VATICAN CITY, OCT. 2, 2005 (Zenit.org).- The Synod of Bishops as an institution was a response to the desire of the Second Vatican Council fathers to keep alive the positive spirit of the conciliar experience.
A synod, a Greek word meaning “coming together,” is a religious meeting or assembly at which bishops, representing the Catholic episcopate, have the task of helping the Pope in the governing the universal Church by rendering their counsel.
The idea of the Synod of Bishops grew from a need to provide the bishops with a way to assist the Pope in his governing of the universal Church.
Pope Paul VI, while he was still archbishop of Milan, in a talk commemorating the death of John XXIII, made reference to an “ongoing collaboration of the episcopate that is not yet in effect, which would remain personal and in union, but given the responsibility of governing the whole Church.”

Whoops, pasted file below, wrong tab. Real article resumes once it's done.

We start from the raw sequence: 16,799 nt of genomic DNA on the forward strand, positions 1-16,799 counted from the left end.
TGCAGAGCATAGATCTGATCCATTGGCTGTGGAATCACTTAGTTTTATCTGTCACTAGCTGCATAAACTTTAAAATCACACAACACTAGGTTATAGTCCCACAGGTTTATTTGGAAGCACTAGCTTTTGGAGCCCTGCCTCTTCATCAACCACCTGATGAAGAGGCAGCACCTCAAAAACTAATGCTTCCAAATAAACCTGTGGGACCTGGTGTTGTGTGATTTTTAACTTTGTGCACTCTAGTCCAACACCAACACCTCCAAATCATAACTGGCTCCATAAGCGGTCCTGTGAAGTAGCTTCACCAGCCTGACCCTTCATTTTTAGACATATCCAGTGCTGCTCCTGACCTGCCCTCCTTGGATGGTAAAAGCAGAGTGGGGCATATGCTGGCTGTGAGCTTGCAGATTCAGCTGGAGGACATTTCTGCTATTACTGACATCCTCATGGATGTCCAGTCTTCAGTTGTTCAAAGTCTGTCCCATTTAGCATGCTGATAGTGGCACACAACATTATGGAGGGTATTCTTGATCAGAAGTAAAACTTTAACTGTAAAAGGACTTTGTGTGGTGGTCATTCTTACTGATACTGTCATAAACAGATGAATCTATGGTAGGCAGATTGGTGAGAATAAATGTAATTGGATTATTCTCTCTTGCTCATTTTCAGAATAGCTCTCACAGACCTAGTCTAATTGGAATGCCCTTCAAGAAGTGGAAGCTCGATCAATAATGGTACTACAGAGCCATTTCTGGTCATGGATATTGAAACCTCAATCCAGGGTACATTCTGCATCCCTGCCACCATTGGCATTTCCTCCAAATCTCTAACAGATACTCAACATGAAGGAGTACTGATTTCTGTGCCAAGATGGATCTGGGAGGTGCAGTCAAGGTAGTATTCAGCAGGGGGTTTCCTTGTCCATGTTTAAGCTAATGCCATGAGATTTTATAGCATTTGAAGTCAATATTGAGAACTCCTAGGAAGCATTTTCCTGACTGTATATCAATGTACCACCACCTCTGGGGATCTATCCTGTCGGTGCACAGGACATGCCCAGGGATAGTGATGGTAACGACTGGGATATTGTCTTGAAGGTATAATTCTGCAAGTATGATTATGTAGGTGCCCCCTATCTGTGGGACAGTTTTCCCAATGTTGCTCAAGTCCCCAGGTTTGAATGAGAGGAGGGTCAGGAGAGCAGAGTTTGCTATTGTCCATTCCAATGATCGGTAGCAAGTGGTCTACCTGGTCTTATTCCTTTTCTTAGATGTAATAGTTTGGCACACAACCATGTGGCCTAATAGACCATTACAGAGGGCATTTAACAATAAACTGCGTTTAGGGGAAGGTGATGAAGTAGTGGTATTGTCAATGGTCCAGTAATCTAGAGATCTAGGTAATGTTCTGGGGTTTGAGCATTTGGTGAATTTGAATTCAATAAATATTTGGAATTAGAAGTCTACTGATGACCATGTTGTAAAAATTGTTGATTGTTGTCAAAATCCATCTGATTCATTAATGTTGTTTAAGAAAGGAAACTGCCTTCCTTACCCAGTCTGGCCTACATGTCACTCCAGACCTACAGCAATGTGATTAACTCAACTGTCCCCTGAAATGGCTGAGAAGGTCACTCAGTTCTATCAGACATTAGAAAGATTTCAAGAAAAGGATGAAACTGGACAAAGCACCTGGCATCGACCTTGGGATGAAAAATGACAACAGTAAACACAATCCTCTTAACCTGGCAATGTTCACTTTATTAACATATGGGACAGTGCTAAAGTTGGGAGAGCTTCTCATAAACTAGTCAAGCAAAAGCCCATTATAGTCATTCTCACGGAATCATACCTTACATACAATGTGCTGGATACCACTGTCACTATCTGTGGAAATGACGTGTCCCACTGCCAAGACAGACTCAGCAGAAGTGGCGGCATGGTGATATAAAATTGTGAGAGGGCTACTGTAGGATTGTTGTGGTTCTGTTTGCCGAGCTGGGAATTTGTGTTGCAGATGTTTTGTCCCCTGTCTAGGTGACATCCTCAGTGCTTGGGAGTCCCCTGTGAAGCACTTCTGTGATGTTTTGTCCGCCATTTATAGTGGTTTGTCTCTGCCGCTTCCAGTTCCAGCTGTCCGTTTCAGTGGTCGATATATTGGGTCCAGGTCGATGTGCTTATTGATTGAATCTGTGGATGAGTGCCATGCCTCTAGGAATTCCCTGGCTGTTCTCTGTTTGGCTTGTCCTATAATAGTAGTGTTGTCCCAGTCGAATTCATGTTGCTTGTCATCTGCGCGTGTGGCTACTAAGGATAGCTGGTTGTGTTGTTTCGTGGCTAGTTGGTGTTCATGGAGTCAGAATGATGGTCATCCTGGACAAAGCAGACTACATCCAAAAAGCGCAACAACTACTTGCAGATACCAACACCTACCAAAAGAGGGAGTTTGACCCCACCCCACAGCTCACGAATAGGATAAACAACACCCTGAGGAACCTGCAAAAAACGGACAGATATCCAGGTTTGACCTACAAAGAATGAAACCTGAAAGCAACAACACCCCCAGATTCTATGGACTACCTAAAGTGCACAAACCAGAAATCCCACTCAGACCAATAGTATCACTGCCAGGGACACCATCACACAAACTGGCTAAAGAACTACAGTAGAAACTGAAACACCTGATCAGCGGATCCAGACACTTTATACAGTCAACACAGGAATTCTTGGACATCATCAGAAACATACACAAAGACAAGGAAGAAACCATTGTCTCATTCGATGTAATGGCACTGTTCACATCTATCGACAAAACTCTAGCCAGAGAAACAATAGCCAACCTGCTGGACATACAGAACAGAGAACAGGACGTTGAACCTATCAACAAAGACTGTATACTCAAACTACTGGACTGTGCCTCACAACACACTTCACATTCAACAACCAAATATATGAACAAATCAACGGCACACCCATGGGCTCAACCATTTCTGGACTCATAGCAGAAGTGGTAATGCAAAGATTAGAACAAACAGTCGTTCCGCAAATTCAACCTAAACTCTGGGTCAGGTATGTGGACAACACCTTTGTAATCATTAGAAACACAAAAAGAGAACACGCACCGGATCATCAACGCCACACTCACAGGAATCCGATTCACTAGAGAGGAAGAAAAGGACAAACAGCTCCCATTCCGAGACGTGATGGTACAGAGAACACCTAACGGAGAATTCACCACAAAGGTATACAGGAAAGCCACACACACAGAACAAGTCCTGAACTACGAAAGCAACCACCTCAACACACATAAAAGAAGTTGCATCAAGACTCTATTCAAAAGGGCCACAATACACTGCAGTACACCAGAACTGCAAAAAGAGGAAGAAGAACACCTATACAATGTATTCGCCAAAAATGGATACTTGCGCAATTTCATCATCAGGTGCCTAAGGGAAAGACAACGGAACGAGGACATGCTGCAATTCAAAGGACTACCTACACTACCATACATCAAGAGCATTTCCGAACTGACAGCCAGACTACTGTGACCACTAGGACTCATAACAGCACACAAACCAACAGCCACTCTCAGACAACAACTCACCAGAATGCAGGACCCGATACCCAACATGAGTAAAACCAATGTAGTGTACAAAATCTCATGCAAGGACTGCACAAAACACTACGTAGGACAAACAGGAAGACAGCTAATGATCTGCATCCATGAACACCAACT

As Pope Paul VI, he then established the Synod of Bishops at the end of Vatican II.
Announcing the news to the council fathers, the Pope said: “We intend to give you some institution, called for by this council, a ‘Synod of Bishops,’ which will be made up of bishops nominated for the most part by the episcopal conferences with our approval and called by the Pope according to the needs of the Church, for his consultation and collaboration, when for the well-being of the Church it might seem to him opportune.
“It goes without saying that this collaboration of the episcopate ought to bring the greatest joy to the Holy See and to the whole Church.”
The Synod of Bishops was officially instituted Sept. 15, 1965.
The principal characteristic of the synod is service to the communion and collegiality of the world’s bishops with the Holy Father.
The Synod of Bishops has a permanent General Secretariat located in Rome, but is not part of the Roman Curia. It is subject directly and solely to the Holy Father.
Though the institution of the synod is permanent in character, its actual functioning and concrete collaboration are not. That is, the synod meets and operates only when the Pope considers it necessary or opportune to consult the episcopate.